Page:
Cyprian, On the Vanity of Idols V

Rome’s shameful origins

Name of the author: 
Cyprian of Carthage
247 CE
Literary genre: 
Rhetorical treatise
Title of work: 
On the Vanity of Idols

For a general introduction to Cyprian, please see the commentary on his Epistle LXXXI.

In the extract above, Cyprian argues for the violent and rapacious origins of Rome, and asserts that its people descend from criminals. As David Rankin has argued, when Cyprian speaks in the opening of this chapter of kingdoms which do not rise through their own merit, but rather through chance, he snipes indirectly (first citing the examples of the Assyrians, Medes, Persians, Greeks, and Egyptians) at the Roman empire, although it is unmistakably clear that this is his true target (see From Clement to Origen, p. 76). In his other writings (see Address to Demetrianus V and VIII), Cyprian has criticised Rome for failing to recognise God’s role in its success, a position which differs from that presented here, which purely seeks to quash any claims Rome might make of piety. The passage proceeds to outline examples of the murderous and corrupt beginnings of the empire, drawing on popular criticisms of Roman history, which Christian authors such as Tertullian and Marcus Minucius Felix also utilise (see, for instance, Tertullian, Apology XXV.12-17; Marcus Minucius Felix, Octavius XXV). Indeed, the words of Marcus Minucius Felix in his Octavius XXV are extremely reminiscent of those given by Cyprian above: “Did they not in their origin, when gathered together and fortified by crime, grow by the terror of their own fierceness? For the first people were assembled together as to an asylum. Abandoned people, profligate, incestuous, assassins, traitors, had flocked together; and in order that Romulus himself, their commander and governor, might excel his people in guilt, he committed fratricide.”

The Roman people as a whole are branded by Cyprian as tainted with the sins of their founder, Romulus, who both murdered his brother Remus and ordered the rape of the Sabine women in order to address a shortage of wives for Roman men, which resulted in fighting between Roman men and the fathers of these violated women (this is what is referred to by “he makes a beginning of that affair of concord by discords”; for an account of this story, see Livy, History of Rome I.9). We read that “the king himself may have a superiority (principatus) in crime” with principatus here employed to suggest that he is preeminent in corruption and immorality, something which has trickled down to his subjects. Next, Cyprian attacks the consulship, which he recognises as the “highest degree in Roman honours.” Similarly to the empire’s population itself, this, he claims, also began with violent corruption. Cyprian uses the example of Lucius Junius Brutus, whom tradition held as one of the first consuls in 509 BCE. Brutus had led the revolt against Tarquinius Superbus, Rome’s last king, and during his time as consul, an attempt was made to re-establish the monarchy, with Brutus’s two sons a part of the effort. He subsequently witnessed their execution (see Livy, History of Rome II.3-4).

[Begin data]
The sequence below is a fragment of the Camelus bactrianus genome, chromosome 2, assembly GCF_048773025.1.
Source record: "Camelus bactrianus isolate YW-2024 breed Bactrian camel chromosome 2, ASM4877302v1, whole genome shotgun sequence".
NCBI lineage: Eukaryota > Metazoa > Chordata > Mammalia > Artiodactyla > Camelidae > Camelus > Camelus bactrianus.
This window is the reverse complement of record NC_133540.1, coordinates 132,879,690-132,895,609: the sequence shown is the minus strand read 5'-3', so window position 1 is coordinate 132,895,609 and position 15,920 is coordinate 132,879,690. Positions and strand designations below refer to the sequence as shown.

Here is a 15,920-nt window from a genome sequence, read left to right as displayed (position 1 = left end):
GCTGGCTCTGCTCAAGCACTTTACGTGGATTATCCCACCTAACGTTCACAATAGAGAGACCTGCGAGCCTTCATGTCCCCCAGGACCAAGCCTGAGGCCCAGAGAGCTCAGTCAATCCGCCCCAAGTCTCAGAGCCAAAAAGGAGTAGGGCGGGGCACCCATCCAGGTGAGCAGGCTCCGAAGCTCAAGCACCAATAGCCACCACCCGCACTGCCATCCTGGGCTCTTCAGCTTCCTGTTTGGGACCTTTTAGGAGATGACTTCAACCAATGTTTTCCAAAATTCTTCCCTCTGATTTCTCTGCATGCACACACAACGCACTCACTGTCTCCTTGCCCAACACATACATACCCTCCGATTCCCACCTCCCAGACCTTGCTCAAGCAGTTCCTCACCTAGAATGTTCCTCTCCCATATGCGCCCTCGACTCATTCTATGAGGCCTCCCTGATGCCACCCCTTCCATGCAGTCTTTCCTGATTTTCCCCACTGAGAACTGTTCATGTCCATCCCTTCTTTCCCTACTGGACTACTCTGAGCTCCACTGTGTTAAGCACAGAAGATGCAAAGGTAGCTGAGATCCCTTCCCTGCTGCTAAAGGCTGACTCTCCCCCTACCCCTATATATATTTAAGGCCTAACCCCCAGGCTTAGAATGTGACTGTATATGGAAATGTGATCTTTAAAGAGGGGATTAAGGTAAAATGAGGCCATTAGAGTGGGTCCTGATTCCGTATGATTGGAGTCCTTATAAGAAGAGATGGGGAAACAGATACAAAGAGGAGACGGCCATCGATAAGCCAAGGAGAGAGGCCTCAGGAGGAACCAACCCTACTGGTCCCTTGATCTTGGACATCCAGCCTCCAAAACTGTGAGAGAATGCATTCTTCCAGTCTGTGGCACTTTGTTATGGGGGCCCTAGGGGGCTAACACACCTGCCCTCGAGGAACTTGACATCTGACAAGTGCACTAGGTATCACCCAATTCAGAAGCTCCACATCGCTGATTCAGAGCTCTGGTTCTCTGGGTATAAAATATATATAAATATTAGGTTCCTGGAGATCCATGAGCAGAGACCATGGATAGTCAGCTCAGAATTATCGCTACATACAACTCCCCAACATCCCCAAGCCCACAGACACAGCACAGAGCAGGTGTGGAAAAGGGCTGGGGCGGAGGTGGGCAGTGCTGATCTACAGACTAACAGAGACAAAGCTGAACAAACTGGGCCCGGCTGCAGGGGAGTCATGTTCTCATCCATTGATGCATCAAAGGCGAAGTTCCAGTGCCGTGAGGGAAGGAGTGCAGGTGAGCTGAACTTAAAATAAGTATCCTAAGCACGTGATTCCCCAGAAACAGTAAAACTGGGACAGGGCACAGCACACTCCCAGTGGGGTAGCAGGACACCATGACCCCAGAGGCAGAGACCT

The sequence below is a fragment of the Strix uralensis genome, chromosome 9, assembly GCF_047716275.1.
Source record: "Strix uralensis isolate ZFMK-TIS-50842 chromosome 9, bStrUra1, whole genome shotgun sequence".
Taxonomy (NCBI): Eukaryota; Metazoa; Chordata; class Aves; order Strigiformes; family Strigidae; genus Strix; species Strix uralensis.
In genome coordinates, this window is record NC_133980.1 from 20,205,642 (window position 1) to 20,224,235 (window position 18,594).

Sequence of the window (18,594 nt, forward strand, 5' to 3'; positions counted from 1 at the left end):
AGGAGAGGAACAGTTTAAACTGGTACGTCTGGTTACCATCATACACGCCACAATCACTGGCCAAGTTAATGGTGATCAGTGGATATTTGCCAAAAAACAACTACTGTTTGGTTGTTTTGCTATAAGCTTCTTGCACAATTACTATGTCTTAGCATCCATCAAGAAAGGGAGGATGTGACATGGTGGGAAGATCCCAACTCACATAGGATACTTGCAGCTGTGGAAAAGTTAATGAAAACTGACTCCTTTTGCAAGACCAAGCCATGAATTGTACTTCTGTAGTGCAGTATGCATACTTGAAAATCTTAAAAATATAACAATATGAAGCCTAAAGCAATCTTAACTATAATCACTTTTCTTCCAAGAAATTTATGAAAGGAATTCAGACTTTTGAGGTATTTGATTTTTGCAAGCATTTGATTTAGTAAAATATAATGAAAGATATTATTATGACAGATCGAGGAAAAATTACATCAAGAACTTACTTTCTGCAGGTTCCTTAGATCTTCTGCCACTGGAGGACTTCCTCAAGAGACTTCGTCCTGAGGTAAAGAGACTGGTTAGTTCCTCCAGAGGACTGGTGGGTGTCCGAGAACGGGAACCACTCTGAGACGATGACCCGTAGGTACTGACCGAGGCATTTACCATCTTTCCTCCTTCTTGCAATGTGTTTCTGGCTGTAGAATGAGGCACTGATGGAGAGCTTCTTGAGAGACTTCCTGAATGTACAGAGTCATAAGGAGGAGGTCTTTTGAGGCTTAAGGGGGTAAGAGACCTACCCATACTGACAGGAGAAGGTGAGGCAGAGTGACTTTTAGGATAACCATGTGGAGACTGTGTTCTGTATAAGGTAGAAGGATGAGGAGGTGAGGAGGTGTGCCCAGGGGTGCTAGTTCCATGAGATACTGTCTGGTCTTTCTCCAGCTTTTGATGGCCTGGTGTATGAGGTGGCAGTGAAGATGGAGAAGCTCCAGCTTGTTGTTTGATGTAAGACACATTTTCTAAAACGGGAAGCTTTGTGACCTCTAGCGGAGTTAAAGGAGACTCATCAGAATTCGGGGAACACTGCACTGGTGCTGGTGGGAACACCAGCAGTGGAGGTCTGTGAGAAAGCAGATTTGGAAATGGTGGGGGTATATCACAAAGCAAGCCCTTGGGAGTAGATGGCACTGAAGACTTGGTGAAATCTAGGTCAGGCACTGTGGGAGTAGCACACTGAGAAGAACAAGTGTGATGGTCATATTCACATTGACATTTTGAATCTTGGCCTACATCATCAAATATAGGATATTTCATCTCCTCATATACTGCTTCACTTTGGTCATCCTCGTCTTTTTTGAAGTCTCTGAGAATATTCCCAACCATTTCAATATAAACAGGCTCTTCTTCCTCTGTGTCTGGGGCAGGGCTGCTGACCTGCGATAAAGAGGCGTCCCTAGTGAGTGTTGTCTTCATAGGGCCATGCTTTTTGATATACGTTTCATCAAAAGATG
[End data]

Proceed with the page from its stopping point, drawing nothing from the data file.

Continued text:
Roman religion is the final casualty of Cyprian’s attack, with the author claiming that superstitious religious practices such as auguries and auspices played no part in the successful growth of the Roman empire. Rather, it merely “keeps its appointed time within a definite limit.” Here again, Cyprian alludes to the fact that Rome, like other empires before it, has had its period of glory, and should not think itself unique because of any special piety or favour from the gods. He uses the example of Marcus Atilius Regulus, a consul of the Republic in 267 BCE, and again in 256 BCE, who was taken prisoner at Tunis the following year during the First Punic War. Other figures brought in for support here are Gaius Hostilius Mancinus and Lucius Aemilius Paulus (Paullus). The former was consul in 137 BCE, and after a defeat to the Numantines, was tried by the senate and given over to the Numantines in shame. Paulus, consul in 219 BCE, was defeated at the famous Battle of Cannae in the Second Punic War. These individuals are utilised as examples of Romans who had supposedly observed the auspices and auguries, yet been unsuccessful in their endeavours nonetheless. They are contrasted with Caius Caesar, who it is stated took no notice of these superstitions suggesting that he should delay the launching of his ships, and was successful in his campaign anyway. Essentially, Cyprian wishes to show not only that Roman religion is useless superstition, but also that all Roman glory is a temporary pleasure, and should not be taken for granted.

Bibliographical references: 
Realized by: